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Title: Prospects for dark matter detection with inelastic transitions of xenon

Abstract

Dark matter can scatter and excite a nucleus to a low-lying excitation in a direct detection experiment. This signature is distinct from the canonical elastic scattering signal because the inelastic signal also contains the energy deposited from the subsequent prompt de-excitation of the nucleus. A measurement of the elastic and inelastic signal will allow a single experiment to distinguish between a spin-independent and spin-dependent interaction. For the first time, we characterise the inelastic signal for two-phase xenon detectors in which dark matter inelastically scatters off the {sup 129}Xe or {sup 131}Xe isotope. We do this by implementing a realistic simulation of a typical tonne-scale two-phase xenon detector and by carefully estimating the relevant background signals. With our detector simulation, we explore whether the inelastic signal from the axial-vector interaction is detectable with upcoming tonne-scale detectors. We find that two-phase detectors allow for some discrimination between signal and background so that it is possible to detect dark matter that inelastically scatters off either the {sup 129}Xe or {sup 131}Xe isotope for dark matter particles that are heavier than approximately 100 GeV. If, after two years of data, the XENON1T search for elastic scattering nuclei finds no evidence for dark matter, themore » possibility of ever detecting an inelastic signal from the axial-vector interaction will be almost entirely excluded.« less

Authors:
 [1]
  1. GRAPPA Centre for Excellence,Institute for Theoretical Physics Amsterdam (ITFA), University of Amsterdam,Science Park 904 (Netherlands)
Publication Date:
Sponsoring Org.:
SCOAP3, CERN, Geneva (Switzerland)
OSTI Identifier:
22572079
Resource Type:
Journal Article
Resource Relation:
Journal Name: Journal of Cosmology and Astroparticle Physics; Journal Volume: 2016; Journal Issue: 05; Other Information: PUBLISHER-ID: JCAP05(2016)033; OAI: oai:repo.scoap3.org:15629; cc-by Article funded by SCOAP3. Content from this work may be used under the terms of the Creative Commons Attribution 3.0 License. Any further distribution of this work must maintain attribution to the author(s) and the title of the work, journal citation and DOI.; Country of input: International Atomic Energy Agency (IAEA)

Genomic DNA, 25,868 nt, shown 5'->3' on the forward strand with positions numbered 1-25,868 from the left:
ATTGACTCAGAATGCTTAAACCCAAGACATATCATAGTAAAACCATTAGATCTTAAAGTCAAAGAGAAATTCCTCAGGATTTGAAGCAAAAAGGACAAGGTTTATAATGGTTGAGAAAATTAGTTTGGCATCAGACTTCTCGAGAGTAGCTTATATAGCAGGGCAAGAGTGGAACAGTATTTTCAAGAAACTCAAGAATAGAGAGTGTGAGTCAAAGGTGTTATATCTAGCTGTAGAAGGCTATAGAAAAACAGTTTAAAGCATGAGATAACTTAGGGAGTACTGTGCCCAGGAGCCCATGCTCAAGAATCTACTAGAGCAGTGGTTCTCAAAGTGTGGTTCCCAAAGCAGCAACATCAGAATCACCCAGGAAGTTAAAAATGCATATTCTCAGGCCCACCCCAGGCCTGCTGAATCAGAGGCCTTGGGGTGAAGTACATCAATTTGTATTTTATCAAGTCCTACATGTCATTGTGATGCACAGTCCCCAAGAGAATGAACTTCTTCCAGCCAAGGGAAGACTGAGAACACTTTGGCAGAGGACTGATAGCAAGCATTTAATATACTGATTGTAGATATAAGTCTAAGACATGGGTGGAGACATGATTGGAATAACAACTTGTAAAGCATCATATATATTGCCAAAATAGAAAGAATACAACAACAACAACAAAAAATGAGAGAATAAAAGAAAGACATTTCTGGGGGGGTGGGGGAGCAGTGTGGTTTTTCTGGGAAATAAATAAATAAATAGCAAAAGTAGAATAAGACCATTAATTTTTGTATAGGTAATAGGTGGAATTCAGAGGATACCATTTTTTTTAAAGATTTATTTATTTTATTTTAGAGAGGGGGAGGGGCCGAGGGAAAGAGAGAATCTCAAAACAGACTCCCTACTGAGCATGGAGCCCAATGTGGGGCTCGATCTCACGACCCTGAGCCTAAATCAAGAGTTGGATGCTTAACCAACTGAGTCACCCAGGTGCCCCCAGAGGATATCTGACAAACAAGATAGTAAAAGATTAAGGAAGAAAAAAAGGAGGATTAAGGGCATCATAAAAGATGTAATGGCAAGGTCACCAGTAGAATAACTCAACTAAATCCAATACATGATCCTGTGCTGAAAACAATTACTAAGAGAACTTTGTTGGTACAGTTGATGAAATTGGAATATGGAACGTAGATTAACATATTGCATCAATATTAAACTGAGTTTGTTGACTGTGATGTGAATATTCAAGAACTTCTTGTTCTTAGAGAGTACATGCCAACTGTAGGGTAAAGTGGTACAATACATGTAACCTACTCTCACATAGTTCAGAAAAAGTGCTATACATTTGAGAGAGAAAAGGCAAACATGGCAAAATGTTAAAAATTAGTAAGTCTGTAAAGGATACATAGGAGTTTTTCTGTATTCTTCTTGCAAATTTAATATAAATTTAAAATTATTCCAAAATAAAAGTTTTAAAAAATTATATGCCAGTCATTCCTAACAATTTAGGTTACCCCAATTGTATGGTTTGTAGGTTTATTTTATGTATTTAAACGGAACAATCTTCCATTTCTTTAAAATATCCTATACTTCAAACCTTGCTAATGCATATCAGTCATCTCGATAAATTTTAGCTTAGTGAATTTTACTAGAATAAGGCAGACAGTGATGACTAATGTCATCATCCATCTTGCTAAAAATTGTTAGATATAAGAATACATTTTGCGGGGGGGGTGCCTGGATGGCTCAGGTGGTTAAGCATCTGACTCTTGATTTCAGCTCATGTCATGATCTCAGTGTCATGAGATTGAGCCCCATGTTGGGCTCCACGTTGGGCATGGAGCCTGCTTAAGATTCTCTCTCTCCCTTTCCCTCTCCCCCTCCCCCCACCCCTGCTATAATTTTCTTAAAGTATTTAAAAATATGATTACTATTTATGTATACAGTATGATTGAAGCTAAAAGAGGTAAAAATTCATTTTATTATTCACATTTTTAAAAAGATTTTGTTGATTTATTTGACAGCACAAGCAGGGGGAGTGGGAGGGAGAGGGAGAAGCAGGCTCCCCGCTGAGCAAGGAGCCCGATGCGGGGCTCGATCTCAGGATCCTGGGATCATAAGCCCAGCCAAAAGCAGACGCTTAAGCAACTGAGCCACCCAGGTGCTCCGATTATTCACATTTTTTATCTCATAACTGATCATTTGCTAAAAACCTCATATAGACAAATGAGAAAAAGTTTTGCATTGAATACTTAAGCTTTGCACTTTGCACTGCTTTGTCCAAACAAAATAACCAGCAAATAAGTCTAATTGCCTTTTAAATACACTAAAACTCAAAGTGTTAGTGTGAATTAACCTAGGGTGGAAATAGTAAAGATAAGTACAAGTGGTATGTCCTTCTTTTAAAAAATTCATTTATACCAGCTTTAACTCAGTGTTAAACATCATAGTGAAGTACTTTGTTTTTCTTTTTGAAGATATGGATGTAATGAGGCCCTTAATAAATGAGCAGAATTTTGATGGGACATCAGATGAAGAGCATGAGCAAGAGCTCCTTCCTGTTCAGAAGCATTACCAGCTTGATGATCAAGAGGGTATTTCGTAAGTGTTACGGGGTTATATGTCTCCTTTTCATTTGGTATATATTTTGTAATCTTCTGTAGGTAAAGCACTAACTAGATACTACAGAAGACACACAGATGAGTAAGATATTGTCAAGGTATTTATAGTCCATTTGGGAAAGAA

Country of Publication:
United States
Language:
English
Subject:
46 INSTRUMENTATION RELATED TO NUCLEAR SCIENCE AND TECHNOLOGY; 79 ASTROPHYSICS, COSMOLOGY AND ASTRONOMY; 71 CLASSICAL AND QUANTUM MECHANICS, GENERAL PHYSICS; COMPUTERIZED SIMULATION; DE-EXCITATION; ELASTIC SCATTERING; EXCITATION; GEV RANGE 10-100; INELASTIC SCATTERING; NONLUMINOUS MATTER; PARTICLE IDENTIFICATION; RADIATION DETECTION; XENON 129; XENON 131

Citation Formats

McCabe, Christopher. Prospects for dark matter detection with inelastic transitions of xenon. United States: N. p., 2016. Web. doi:10.1088/1475-7516/2016/05/033.
McCabe, Christopher. Prospects for dark matter detection with inelastic transitions of xenon. United States. doi:10.1088/1475-7516/2016/05/033.
McCabe, Christopher. Mon . "Prospects for dark matter detection with inelastic transitions of xenon". United States. doi:10.1088/1475-7516/2016/05/033.
@article{osti_22572079,
title = {Prospects for dark matter detection with inelastic transitions of xenon},
author = {McCabe, Christopher},
abstractNote = {Dark matter can scatter and excite a nucleus to a low-lying excitation in a direct detection experiment. This signature is distinct from the canonical elastic scattering signal because the inelastic signal also contains the energy deposited from the subsequent prompt de-excitation of the nucleus. A measurement of the elastic and inelastic signal will allow a single experiment to distinguish between a spin-independent and spin-dependent interaction. For the first time, we characterise the inelastic signal for two-phase xenon detectors in which dark matter inelastically scatters off the {sup 129}Xe or {sup 131}Xe isotope. We do this by implementing a realistic simulation of a typical tonne-scale two-phase xenon detector and by carefully estimating the relevant background signals. With our detector simulation, we explore whether the inelastic signal from the axial-vector interaction is detectable with upcoming tonne-scale detectors. We find that two-phase detectors allow for some discrimination between signal and background so that it is possible to detect dark matter that inelastically scatters off either the {sup 129}Xe or {sup 131}Xe isotope for dark matter particles that are heavier than approximately 100 GeV. If, after two years of data, the XENON1T search for elastic scattering nuclei finds no evidence for dark matter, the possibility of ever detecting an inelastic signal from the axial-vector interaction will be almost entirely excluded.},
doi = {10.1088/1475-7516/2016/05/033},
journal = {Journal of Cosmology and Astroparticle Physics},
number = 05,
volume = 2016,
place = {United States},
year = {Mon May 16 00:00:00 EDT 2016},
month = {Mon May 16 00:00:00 EDT 2016}
}